Co-sponsored by the Richards Civil War Era Center and the Africana Research Center, and organized by Dr. Maryam K. Aziz, Richards Center & African Research Center Postdoctoral Fellow, this Works-in-Progress Paper Symposium will be held virtually on Thursday, April 28 and Friday, April 29, 2022. The theme is “Histories of Healing: An Africana Symposium on Movement and Wellness.” African-descended folks in the Americas have always given serious thought to what activities and materials human beings need to live full lives. Developing strategies to heal and feel well, mentally and physically, reoccurred in Black community building and organizing during the 20th century. Considerations about how to thrive and find joy under systems of oppression centered diverse practices of body movement that were intimately connected to mental and spiritual wellness.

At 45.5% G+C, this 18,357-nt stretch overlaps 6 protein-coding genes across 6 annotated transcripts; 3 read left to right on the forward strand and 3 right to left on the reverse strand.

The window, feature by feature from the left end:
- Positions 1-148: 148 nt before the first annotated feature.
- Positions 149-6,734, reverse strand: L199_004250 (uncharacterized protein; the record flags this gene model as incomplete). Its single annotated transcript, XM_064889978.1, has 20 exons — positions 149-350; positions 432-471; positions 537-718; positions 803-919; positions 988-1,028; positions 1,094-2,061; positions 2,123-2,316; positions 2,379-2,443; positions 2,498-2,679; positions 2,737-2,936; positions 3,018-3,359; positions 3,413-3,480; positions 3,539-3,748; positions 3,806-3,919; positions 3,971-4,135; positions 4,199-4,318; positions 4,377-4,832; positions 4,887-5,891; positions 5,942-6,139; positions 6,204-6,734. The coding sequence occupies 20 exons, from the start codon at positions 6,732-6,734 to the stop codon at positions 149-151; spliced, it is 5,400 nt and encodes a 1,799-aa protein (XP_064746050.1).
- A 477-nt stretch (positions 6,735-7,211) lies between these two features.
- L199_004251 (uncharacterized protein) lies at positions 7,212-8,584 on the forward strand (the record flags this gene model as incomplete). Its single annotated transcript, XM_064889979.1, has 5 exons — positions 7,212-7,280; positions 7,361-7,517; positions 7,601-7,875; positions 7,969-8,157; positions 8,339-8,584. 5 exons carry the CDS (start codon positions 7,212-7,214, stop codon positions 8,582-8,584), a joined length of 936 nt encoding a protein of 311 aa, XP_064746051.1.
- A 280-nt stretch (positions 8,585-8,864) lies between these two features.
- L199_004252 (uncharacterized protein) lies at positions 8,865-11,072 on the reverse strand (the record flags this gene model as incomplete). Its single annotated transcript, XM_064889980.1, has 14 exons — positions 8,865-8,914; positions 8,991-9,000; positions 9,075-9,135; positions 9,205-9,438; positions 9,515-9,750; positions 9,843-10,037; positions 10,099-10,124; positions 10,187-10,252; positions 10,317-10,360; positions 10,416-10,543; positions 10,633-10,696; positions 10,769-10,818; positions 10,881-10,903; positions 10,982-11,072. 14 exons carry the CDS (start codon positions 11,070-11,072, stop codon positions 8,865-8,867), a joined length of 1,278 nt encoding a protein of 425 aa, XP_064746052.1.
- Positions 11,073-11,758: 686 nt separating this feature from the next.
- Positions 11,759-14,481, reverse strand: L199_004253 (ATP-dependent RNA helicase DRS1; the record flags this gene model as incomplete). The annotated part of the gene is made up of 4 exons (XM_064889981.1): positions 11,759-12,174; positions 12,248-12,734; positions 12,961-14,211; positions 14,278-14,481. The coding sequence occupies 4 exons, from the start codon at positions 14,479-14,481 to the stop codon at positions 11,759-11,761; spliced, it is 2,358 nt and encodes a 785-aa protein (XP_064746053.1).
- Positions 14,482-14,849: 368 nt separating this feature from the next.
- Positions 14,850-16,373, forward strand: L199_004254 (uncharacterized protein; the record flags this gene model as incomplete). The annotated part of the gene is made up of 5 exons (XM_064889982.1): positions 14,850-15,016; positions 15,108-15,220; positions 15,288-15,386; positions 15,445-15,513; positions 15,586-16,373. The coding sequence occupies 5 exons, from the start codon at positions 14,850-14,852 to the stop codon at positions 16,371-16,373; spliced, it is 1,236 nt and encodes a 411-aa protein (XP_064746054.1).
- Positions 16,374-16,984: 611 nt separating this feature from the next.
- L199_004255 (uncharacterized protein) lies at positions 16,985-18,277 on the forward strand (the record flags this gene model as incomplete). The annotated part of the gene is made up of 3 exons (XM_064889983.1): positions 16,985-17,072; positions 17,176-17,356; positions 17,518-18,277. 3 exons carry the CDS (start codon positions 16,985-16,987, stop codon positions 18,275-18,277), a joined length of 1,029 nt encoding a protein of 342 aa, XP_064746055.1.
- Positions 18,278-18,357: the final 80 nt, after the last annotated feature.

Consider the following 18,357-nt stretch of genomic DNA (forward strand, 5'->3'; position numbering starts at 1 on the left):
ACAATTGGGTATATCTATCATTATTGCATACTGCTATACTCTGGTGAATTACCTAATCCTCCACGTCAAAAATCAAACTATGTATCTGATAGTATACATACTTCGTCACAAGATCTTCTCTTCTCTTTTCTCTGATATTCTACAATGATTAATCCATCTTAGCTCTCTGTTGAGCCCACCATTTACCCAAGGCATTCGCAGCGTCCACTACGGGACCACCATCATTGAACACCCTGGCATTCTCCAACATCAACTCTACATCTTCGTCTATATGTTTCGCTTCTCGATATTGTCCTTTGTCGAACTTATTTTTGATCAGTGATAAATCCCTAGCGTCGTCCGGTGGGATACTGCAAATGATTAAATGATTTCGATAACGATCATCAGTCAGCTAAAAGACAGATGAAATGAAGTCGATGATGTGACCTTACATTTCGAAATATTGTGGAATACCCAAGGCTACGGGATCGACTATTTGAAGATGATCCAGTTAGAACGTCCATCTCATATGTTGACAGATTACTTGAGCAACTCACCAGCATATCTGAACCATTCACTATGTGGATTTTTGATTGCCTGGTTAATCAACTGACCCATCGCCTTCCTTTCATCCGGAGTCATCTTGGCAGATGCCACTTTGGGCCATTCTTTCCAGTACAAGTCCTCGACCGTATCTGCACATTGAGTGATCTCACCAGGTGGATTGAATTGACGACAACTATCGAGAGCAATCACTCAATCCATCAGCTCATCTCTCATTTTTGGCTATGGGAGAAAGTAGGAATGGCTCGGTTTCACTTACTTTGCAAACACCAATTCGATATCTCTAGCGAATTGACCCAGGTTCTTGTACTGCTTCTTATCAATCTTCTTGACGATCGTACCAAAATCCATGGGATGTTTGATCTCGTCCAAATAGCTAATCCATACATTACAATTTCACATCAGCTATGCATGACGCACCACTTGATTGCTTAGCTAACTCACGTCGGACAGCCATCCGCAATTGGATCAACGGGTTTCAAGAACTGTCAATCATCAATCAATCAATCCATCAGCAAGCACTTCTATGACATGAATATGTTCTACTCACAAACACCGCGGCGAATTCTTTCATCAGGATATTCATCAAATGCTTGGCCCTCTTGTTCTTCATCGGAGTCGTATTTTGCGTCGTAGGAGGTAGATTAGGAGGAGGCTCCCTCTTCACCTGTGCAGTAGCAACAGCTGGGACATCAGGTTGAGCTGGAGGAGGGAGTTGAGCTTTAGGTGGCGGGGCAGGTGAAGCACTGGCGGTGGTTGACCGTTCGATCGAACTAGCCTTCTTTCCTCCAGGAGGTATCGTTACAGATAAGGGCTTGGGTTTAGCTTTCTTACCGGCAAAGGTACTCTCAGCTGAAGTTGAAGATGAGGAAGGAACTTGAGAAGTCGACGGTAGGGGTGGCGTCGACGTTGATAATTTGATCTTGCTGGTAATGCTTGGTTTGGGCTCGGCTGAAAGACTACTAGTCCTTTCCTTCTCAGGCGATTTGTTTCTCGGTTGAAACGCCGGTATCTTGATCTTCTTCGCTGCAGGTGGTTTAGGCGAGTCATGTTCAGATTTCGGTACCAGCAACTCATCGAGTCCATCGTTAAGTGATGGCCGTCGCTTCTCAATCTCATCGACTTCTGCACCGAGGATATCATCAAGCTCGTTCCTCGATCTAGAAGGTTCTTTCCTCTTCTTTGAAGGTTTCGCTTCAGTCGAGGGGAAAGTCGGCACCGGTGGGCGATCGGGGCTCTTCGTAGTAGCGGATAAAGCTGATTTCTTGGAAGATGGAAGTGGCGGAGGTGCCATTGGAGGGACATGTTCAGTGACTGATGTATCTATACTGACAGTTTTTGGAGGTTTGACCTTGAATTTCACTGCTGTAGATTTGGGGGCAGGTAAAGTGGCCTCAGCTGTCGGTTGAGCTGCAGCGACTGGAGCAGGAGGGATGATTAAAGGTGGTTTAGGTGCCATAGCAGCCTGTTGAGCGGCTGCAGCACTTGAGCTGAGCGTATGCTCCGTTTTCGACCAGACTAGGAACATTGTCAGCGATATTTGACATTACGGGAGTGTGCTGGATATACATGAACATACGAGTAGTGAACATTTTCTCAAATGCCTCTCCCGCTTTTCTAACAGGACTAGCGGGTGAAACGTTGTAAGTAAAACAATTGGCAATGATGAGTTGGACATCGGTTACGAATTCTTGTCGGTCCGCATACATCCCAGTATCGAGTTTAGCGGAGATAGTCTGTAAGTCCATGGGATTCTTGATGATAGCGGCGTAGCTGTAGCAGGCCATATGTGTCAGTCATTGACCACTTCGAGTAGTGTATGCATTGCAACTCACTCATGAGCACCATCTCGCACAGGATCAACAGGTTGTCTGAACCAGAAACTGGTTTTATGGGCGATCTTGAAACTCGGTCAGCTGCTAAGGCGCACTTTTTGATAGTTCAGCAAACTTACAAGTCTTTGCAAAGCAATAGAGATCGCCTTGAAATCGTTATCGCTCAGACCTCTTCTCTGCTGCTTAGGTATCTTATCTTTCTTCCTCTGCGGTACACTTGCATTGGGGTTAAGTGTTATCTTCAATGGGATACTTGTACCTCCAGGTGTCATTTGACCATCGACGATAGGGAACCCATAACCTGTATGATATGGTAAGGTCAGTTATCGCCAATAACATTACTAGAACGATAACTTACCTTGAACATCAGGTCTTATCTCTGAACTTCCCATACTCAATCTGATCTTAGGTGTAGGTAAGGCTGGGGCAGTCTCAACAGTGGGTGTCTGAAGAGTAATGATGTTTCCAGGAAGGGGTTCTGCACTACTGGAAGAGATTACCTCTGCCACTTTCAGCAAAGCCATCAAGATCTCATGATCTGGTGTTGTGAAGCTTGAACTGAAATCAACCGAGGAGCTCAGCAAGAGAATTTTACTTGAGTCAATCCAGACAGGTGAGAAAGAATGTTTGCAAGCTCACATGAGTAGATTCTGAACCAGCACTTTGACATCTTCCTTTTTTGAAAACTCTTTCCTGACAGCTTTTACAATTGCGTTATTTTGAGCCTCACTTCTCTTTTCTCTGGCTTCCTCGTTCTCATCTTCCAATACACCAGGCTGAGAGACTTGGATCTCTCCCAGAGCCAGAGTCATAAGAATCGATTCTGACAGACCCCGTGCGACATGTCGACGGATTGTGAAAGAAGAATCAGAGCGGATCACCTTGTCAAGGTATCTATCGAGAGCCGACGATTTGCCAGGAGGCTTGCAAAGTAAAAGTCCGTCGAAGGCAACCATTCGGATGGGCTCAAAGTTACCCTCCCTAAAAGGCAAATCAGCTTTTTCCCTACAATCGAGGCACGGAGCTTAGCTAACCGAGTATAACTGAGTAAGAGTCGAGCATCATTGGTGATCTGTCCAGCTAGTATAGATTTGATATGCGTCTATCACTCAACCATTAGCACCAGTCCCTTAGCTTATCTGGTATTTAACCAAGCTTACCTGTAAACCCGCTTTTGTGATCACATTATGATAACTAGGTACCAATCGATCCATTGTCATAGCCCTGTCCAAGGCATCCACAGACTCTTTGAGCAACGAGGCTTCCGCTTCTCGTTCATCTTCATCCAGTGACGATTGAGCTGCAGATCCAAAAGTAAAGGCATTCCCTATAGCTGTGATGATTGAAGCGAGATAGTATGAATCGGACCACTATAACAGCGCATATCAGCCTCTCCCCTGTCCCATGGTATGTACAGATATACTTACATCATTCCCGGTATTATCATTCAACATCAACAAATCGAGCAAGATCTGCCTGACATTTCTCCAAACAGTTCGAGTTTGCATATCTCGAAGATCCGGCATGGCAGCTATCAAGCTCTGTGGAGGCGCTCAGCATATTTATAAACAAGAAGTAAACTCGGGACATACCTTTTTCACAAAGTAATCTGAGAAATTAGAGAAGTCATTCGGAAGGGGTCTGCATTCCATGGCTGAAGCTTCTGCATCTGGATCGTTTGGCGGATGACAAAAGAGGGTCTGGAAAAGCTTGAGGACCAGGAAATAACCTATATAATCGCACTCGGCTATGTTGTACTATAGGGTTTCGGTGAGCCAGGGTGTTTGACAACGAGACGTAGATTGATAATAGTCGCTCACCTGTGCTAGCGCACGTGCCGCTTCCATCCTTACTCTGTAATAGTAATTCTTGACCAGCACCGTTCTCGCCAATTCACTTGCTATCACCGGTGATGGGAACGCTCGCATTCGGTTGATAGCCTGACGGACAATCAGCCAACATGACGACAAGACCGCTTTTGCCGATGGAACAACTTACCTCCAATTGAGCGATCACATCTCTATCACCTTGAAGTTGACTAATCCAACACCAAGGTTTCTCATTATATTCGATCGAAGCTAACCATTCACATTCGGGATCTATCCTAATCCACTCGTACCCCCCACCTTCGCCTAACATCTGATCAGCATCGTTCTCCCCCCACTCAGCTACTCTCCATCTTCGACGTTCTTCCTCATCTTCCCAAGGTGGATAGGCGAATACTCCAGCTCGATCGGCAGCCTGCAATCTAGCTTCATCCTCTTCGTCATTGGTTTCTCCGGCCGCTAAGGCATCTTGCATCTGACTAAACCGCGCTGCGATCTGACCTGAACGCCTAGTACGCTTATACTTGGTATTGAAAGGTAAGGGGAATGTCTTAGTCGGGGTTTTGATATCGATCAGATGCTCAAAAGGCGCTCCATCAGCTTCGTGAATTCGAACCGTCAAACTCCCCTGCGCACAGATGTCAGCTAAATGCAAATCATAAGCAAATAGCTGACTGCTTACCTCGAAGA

This symposium focuses on connecting scholars whose research provides new thoughts on histories of Black bodies in motion as healing. Practices of African- and Asian descended-movements proliferated the decades that preceded, encompassed, and followed the Civil Rights and Black Power Movements. Papers will flesh out how movement practices such as karate, yoga, diving, and bachata animated Black life while forcing practitioners to grapple with questions of Diaspora, U.S. cultural imperialism, racial formation, gender, and sexuality. Selected papers will move beyond theorizations of the “body” to explore the myriad ways that historicizing Black peoples’ attention to, and love of movement, captures the relationship of ease and embodiment to “Blackness.” Overall, this symposium aims to bridge the scholarly divide that can separate diverse movement practices and parse out the relationship between the written archive, the oral archive, and the archives inscribed in the techniques passed down in arts of movements.